As Alice shook with delight, The Dada explained the concept of a caption. He pointed to the words beneath her picture and asked whether any of them look familiar. “Alice!” she gasped.

The Dada read the rest of the caption aloud as The Kidling beamed. When he finished, Alice was still radiating excitement. “Now everybody knows my name!” she exclaimed. “I always wanted to be a star!”

You already are, dear. You already are.


The Kidling had the good fortune to spend the better part of two weeks with two different sets of grandparents. Yes, she is the luckiest Kidling in the world. No, she was not happy to be home. The fact that she hopped out of the car upon arriving home to find a stack of her artwork in the recycle bin did not ease her re-entry.

Unfortunately, at the top of the stack of recycled masterpieces was a wocket-less pocket. The Mama, being the horrible human being that I am, tore off the feathered head of the wocket before tossing the remainder-pocket and headless wocket- into the stack.

The Kidling was understandably heartbroken. Fits and tears ensued. I held her and talked with her about how we can’t keep everything, blahblahblah. The recycling creates more paper for her to use for her art, blahblahblah. There are more trees in the world when we recycle, blahblahblah.

She wasn’t buying it.

Alice: (crying) Why are there so many noes? Why is it always ‘no’?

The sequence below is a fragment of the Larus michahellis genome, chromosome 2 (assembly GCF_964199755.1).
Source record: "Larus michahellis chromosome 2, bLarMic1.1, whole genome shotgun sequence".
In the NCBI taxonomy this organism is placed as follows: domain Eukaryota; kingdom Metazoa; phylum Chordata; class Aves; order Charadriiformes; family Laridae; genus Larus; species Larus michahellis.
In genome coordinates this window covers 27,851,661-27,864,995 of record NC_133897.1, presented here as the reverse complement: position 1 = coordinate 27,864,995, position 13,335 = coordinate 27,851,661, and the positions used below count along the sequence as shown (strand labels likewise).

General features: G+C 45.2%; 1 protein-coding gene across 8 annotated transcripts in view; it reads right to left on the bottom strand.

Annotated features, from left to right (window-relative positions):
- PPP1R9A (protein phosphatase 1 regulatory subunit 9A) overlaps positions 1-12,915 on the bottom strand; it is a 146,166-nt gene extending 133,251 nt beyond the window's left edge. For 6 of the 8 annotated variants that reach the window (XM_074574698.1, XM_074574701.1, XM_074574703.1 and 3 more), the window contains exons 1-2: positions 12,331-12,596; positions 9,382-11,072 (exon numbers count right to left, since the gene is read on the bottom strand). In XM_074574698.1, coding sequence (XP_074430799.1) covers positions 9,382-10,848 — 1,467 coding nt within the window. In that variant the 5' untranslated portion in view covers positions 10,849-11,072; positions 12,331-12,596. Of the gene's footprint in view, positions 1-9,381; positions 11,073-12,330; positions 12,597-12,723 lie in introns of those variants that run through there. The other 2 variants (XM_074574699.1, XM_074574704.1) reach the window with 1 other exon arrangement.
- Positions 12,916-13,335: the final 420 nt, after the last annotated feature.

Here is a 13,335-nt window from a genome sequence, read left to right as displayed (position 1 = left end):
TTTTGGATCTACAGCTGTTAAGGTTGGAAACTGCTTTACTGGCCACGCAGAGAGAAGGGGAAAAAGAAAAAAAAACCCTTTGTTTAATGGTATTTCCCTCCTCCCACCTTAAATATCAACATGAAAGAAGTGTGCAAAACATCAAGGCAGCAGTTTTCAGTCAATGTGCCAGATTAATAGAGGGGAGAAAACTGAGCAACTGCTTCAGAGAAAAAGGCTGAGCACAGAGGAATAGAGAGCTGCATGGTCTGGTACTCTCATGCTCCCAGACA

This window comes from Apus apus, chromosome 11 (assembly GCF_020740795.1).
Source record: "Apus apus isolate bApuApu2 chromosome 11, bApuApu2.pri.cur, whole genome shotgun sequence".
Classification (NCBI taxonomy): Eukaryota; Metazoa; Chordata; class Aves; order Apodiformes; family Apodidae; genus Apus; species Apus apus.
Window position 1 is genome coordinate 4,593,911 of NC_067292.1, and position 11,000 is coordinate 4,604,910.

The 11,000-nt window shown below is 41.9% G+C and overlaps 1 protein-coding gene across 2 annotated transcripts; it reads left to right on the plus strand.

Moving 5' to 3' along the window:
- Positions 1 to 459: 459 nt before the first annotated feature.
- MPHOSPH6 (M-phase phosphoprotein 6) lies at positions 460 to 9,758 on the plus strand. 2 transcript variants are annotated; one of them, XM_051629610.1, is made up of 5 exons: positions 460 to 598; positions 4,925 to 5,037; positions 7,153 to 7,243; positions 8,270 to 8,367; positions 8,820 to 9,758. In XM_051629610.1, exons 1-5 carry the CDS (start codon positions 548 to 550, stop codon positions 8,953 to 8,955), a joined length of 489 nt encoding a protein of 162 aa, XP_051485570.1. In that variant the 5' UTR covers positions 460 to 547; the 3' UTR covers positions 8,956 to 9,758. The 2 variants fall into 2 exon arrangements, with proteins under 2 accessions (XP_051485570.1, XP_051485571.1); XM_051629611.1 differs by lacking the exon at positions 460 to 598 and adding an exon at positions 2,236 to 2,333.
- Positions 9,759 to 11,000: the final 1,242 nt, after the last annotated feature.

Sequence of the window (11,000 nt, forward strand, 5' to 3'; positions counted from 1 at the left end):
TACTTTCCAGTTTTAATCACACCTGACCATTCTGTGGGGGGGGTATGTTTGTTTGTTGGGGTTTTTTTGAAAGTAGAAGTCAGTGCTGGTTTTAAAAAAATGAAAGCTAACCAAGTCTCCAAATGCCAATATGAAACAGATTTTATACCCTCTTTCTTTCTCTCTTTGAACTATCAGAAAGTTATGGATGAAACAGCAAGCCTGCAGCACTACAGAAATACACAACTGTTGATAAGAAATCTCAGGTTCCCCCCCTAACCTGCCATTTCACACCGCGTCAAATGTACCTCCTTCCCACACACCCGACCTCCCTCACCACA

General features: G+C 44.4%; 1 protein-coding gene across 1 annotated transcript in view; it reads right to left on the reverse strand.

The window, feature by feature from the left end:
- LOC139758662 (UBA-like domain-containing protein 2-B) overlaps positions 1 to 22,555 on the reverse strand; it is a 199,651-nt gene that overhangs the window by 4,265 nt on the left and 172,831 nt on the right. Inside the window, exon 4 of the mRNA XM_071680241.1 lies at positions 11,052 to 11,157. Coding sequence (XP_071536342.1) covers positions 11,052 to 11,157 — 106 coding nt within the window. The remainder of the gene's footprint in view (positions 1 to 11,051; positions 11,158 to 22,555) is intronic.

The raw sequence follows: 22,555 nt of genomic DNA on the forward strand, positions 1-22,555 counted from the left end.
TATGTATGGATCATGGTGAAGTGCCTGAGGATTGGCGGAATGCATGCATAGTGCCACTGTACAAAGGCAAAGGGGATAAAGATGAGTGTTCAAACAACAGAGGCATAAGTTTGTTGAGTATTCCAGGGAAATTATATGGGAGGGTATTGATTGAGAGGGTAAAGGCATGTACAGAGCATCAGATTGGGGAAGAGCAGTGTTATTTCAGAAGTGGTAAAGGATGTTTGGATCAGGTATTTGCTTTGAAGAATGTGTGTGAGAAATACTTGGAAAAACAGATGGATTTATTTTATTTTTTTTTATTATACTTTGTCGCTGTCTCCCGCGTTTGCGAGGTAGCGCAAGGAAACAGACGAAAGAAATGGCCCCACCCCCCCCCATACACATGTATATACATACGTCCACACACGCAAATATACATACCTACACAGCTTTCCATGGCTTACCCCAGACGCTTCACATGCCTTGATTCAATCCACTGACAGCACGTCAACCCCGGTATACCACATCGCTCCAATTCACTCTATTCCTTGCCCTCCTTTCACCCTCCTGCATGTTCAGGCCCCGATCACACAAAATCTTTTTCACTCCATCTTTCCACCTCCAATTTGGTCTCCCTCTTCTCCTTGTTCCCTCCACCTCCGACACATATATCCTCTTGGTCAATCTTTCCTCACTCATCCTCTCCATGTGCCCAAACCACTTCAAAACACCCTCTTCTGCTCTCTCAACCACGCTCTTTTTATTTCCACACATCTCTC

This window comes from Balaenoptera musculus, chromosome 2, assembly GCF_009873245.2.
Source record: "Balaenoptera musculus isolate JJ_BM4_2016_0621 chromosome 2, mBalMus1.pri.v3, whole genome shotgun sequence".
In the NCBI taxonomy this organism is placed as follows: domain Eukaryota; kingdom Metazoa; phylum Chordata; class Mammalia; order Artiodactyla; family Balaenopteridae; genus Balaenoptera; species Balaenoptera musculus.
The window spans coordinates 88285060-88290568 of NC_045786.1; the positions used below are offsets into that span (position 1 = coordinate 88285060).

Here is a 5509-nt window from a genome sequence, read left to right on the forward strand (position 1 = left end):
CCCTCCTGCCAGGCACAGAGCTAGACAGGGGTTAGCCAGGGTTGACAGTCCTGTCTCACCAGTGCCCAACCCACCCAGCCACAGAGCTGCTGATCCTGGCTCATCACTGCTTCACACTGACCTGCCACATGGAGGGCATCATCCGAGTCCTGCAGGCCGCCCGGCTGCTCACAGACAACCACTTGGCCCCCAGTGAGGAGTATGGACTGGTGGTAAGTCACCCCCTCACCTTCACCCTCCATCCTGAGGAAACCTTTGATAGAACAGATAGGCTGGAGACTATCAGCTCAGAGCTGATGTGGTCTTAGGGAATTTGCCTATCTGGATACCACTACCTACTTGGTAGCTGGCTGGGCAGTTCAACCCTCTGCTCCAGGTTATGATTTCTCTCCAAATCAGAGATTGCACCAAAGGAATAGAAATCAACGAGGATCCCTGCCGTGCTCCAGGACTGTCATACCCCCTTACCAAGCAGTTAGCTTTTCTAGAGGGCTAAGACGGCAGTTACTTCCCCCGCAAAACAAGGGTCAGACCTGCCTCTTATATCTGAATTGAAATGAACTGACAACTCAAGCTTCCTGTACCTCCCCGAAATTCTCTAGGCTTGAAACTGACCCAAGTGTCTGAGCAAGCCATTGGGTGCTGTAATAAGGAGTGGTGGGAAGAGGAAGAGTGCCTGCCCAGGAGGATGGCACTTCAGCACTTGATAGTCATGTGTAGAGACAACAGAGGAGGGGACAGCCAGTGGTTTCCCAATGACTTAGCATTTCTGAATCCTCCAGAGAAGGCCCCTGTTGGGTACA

The Mama: (calmly) Alice-

Alice: (wails) Why is it always ‘no’? Why, from parents, is the answer always ‘no’?

The Mama: (more calmly) Alice, it isn’t always ‘no’. Mom and Dad say yes to you-

Alice: (interrupts, again. wailing, again.) Why, from parents, is the answer almost always ‘no’? Why is the answer almost always ‘no’? (continues into perpetuity. Seriously. I am pretty sure she is still talking about it, and this was 10 days ago)

I need to learn to cover my tracks.

sage advice

The Kidling recently finished up her year at pre-school. Graduated, if you will. This, of course, means that we had to figure out what to do with her over the summer. Alas, the local before and after school program (hereinafter BASP) saved our ass(es).

BASP is unlike anything The Kidling has previously experienced. Every day they do some fun and exciting activity. Every. Single. Day. She started on Monday and has been having the time of her tiny life. The first three days of this week have brought us:

Monday: A minor league baseball game.
Tuesday: A picnic downtown and trip to the library with her very own library card.*
Wednesday: Hours and hours at a local swimming pool.

Needless to say,** The Kidling has been thrilled and exhausted. That didn’t stop me from taking her to gymnastics yesterday, but whatever. I am a terrible mother.

On the way to said gymnastics class, Alice and I chatted about all of the fun things she did at the pool. It was heartwarming to hear about her adventure with the big kids. Then…

Alice: When I was floating in the swimming pool, all of a sudden I had to pee.

The Mama: What did you do?

Alice: I peed in the water (giggles).

The Mama: (unsuccessfully attempts to hide the horror) Oh! Next time, see if you can make it to the toilet.

Alice: (ignores The Mama) After I was peeing in the water, a little while later, I saw someone scooping a little thing and then drink the water.